By the early 1970s, The Fenway too was threatened with West End-style urban renewal. The Boston Redevelopment Authority (BRA) had approved the Fenway Urban Renewal Plan (FURP), which made possible the expansion of the Christian Science Church to include a new plaza and high-rise office buildings on Massachusetts Ave. By the time community residents mounted a legal challenge, part of the plan had already been accomplished and over 300 units of low-income housing had been destroyed.
Frustrated and angry, local residents pushed harder to draw attention to their law suit against FURP (Jones v. Lynn) which had been drawn up by the Boston Legal Assistance Project. In it, the community fought for the right to have a neighborhood-elected board become part of the decision-making process in neighborhood development planning. In a landmark decision, the lawsuit succeeded, leading to the formation of the Fenway Project Area Committee (FenPAC) -- a community-led planning organization that elicited and advocated neighborhood positions on local planning issues.
However, many of the Fenway residents who spearheaded this effort saw the need for an organization that would do more than just help shape development proposals. They envisioned an organization that could both preserve and develop affordable housing. With this vision in mind, they formed the Fenway Community Development Corporation which was officially incorporated on March 29, 1973.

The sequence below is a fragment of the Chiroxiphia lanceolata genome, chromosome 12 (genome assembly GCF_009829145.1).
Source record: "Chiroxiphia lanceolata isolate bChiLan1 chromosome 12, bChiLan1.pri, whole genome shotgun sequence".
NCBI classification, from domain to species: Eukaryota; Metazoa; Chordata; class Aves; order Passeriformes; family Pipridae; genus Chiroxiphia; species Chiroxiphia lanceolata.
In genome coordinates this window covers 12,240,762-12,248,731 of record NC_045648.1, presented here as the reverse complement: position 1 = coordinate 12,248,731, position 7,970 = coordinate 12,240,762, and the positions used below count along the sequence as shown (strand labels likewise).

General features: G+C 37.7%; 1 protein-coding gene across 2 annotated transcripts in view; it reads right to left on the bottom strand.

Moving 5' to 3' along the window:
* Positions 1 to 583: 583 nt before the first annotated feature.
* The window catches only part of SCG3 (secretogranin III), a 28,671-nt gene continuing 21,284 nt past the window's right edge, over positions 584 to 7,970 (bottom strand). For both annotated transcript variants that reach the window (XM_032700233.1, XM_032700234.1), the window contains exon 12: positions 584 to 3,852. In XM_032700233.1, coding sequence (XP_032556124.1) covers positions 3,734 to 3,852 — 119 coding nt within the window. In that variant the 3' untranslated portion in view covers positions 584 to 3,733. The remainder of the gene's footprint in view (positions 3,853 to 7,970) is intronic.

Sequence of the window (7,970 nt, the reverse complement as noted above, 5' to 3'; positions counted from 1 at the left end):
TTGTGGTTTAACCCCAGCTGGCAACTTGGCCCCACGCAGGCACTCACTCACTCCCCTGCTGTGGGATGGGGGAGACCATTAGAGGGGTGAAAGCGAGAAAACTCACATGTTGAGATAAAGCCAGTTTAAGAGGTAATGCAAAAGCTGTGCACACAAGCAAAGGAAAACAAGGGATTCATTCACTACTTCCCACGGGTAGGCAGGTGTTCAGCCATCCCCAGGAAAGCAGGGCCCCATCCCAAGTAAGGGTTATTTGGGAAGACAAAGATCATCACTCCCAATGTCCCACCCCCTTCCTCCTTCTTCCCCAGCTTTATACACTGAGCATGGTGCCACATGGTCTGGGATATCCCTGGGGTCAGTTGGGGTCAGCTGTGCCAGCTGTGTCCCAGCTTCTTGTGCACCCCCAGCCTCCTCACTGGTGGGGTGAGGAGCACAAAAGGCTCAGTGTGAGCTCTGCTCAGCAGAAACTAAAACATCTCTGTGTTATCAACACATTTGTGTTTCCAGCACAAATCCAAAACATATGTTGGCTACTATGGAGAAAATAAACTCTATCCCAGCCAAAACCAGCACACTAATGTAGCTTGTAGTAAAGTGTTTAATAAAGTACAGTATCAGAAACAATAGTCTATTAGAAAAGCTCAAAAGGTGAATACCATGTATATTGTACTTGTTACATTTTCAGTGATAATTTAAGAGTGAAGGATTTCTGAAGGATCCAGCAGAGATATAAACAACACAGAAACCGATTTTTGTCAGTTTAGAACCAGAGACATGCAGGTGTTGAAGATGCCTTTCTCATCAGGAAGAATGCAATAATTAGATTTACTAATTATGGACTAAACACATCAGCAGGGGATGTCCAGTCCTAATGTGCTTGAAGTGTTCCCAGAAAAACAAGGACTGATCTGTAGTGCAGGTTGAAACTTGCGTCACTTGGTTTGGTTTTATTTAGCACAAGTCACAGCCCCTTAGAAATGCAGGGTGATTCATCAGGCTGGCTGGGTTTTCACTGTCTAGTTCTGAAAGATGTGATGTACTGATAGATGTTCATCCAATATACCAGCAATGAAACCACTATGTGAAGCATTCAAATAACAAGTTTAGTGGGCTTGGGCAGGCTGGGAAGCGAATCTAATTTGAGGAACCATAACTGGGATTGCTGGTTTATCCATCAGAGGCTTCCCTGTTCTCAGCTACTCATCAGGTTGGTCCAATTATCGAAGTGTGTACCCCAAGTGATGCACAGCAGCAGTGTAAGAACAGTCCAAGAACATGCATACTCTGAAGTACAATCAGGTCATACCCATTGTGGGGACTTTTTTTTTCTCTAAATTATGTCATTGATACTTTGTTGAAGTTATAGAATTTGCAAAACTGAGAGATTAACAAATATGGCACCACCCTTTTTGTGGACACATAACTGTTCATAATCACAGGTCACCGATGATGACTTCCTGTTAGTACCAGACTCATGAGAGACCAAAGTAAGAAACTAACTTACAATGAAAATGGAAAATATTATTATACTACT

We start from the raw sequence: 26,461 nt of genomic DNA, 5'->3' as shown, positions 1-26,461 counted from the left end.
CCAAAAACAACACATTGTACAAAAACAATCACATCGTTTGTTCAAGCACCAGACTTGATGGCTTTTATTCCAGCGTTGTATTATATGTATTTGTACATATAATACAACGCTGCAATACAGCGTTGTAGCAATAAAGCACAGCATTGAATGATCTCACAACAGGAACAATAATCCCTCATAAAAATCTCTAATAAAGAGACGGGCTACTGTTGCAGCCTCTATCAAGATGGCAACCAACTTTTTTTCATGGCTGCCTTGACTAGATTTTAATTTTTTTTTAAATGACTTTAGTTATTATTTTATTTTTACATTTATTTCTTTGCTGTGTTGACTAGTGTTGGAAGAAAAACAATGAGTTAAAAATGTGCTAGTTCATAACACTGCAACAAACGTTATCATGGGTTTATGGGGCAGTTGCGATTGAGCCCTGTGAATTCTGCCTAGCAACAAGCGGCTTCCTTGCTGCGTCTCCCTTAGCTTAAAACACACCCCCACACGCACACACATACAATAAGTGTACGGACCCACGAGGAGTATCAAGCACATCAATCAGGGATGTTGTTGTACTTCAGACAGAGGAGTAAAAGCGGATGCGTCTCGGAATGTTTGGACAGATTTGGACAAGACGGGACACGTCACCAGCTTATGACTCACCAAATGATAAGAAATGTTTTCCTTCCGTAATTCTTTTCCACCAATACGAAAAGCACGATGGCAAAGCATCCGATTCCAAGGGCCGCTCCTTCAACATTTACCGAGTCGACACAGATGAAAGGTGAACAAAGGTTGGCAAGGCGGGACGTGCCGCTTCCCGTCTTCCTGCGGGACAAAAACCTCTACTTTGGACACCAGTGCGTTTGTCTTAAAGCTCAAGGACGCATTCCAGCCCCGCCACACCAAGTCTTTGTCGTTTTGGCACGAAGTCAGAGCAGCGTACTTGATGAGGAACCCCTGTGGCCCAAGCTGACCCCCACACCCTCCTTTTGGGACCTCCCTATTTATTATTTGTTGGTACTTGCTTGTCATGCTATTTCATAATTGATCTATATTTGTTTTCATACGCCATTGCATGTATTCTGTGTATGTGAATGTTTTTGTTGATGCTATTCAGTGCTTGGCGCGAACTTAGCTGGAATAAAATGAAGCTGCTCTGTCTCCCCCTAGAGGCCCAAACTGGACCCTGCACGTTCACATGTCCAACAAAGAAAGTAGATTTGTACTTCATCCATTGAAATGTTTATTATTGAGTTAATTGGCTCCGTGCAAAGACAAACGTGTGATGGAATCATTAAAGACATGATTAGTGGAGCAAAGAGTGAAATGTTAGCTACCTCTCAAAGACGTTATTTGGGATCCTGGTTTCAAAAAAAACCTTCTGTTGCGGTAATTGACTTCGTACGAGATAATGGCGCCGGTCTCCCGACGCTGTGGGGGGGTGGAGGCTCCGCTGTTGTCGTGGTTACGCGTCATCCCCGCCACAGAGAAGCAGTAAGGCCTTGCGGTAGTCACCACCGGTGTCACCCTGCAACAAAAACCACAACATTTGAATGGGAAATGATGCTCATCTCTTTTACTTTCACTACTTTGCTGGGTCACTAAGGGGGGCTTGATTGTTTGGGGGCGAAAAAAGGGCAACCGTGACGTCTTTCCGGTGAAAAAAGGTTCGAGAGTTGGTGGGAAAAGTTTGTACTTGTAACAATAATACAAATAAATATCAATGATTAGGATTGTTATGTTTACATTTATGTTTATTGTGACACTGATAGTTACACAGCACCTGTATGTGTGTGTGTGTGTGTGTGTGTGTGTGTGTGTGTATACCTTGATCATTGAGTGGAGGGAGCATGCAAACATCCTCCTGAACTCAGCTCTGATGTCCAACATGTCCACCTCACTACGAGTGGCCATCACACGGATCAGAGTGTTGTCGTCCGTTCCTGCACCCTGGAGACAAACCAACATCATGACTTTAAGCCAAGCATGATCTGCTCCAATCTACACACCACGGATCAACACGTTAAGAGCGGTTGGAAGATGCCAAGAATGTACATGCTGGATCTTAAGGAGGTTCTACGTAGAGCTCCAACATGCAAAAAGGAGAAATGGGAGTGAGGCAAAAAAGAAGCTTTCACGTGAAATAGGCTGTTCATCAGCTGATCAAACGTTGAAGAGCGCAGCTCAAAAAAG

One of FCDC's first projects involved a group of apartment buildings owned by the Massachusetts Historical Society at 15-25 Hemenway St. FCDC learned that the Society had received permission to demolish six row houses containing 24 affordable apartments in order to build a parking lot. Residents of the buildings were being told to move out of their homes even though no formal eviction procedures were being followed.
Acting quickly, FCDC obtained an injunction halting the evictions and utility shutoffs, organized building residents, and generated publicity on their situation. The Society responded by scrapping its plans to demolish the apartments and instead agreed to an innovative lease agreement devised by FCDC and the tenants that gave residents a key role in managing the buildings.
Today, FCDC is once again helping to keep 15-25 Hemenway St. affordable by working with residents to devise a plan for purchasing the property from the Society.
In 1974, a new and deadly trend emerged. Over a three-year period, 15 buildings went up in flames, killing seven Fenway residents and displacing hundreds.
Residents suspected that the fires, many of which occurred on Symphony Road, were no coincidence. FCDC members played a key role in forming the Symphony Tenants Organizing Project (STOP) to mobilize the neighborhood and stop the arson. STOP members were able to document a clear pattern in which several property owners "milked" rental properties (keeping rents high while investing little or no money in upkeep) and eventually torched them in order to collect on the insurance.